Ransomware attack on Israeli users fails miserably due to coding error

Hackers failed to trigger the ransomware download due to a coding error but still managed to deface thousands of sites.
Written by Catalin Cimpanu, Contributor

Hackers launched a failed cyber-attack on Saturday in an attempt to infect millions of Israeli users with ransomware.

The attack is believed to have been carried out by hackers operating out of Palestine, based on current evidence.

The incident took place on Saturday, March 2, when hackers successfully poisoned DNS records for Nagich, a web service that provides an accessibility (a11y) widget that's embedded on thousands of Israeli websites to provide access for persons with reading disabilities.

According to reports from Israeli cyber-security experts, hackers used the Nagich widget to automatically embed malicious code on thousands of Israeli websites.

The code would first and foremost deface the site with a message that read "#OpJerusalem, Jerusalem is the capital of Palestine," and then would initiate an automatic download for a Windows file named "flashplayer_install.exe," a file tainted with ransomware.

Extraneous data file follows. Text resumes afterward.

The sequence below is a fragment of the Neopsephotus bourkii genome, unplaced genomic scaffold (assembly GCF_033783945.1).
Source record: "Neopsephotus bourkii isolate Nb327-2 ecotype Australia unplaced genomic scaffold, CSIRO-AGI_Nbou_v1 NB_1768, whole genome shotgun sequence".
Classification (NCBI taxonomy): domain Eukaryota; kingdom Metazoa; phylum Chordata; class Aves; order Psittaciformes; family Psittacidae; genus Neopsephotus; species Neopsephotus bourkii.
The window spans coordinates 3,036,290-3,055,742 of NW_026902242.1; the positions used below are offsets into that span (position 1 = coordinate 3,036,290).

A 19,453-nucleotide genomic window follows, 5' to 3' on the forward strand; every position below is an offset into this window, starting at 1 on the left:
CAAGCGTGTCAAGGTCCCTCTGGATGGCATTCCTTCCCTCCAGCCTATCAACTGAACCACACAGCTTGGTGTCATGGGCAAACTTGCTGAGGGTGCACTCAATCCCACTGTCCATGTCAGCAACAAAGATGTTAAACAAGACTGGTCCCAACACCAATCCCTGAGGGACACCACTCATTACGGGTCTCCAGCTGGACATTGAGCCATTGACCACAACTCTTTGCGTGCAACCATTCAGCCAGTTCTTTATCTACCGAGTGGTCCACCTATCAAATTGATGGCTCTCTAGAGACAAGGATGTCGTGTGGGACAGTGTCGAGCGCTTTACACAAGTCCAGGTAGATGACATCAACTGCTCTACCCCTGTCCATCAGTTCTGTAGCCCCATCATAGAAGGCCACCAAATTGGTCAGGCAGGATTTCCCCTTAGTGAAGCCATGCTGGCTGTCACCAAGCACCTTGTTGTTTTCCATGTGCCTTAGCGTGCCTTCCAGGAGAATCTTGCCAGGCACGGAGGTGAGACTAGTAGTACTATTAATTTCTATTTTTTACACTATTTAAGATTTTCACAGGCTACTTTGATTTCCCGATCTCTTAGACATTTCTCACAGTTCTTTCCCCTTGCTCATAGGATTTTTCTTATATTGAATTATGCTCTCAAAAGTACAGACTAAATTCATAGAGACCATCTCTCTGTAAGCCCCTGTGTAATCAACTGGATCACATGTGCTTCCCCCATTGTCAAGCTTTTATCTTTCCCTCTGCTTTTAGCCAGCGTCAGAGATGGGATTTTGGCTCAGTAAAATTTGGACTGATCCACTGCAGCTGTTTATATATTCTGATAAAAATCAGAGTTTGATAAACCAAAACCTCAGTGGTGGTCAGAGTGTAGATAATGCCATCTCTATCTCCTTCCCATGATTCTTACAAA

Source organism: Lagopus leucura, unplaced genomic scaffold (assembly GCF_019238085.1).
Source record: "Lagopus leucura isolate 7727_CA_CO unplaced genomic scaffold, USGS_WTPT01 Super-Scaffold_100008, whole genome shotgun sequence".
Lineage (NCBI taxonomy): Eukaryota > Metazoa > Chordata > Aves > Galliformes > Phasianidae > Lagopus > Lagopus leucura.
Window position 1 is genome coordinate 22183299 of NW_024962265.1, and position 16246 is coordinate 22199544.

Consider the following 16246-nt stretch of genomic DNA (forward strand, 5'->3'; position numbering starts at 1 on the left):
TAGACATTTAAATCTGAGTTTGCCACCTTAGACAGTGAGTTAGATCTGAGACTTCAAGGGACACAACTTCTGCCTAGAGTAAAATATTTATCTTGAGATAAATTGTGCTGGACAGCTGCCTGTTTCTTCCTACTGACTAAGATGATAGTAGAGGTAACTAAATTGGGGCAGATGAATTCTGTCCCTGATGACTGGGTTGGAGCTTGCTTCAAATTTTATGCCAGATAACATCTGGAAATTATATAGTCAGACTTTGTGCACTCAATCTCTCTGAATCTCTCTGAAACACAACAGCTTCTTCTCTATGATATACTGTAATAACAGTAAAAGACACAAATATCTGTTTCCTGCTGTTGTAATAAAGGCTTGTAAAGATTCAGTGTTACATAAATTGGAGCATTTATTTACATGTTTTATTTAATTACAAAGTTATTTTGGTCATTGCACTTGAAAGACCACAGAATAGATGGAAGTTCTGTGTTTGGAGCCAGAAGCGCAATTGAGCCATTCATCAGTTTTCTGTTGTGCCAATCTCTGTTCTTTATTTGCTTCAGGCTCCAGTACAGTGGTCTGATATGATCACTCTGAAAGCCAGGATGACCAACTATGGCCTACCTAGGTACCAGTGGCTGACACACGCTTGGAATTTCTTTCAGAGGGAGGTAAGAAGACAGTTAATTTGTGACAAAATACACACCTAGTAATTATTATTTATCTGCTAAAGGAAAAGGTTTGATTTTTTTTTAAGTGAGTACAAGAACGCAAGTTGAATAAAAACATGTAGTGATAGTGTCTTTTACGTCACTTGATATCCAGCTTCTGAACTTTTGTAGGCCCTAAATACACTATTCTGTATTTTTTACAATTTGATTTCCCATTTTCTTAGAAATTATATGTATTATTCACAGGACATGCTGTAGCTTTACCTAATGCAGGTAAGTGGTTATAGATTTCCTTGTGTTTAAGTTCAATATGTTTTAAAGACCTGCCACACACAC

However, things didn't go as planned for the hackers. While the defacement message showed on thousands of web pages, including some of the biggest news sites in Israel, the file download did not start at all.

Researchers only spotted the code that was meant to trigger the file download while analyzing the defacement messages.

They said that a coding mistake prevented the auto-download operation from ever taking place. The mistake was that the malicious code would stop after the defacement, and not trigger the ransomware download if the OS version would be a string different from "Windows."

The error came from the fact that there is no user-agent string of "Windows" alone, as browser user-agent strings also include the Windows version number, such as "Windows XP" or "Windows 10."

This meant that the "if" statement always returned true, regardless of operating system, and the malicious code performed the defacement and then stopped, aborting the download on purpose.

According to an analysis by CyberArk, the file that was meant to download on users' systems was a non-descript ransomware strain that would have encrypted files if users ever ran it.

The Nagich attack lasted only a few hours on Saturday and the service regained access to its DNS records and stopped delivering the malicious code by the end of the day.

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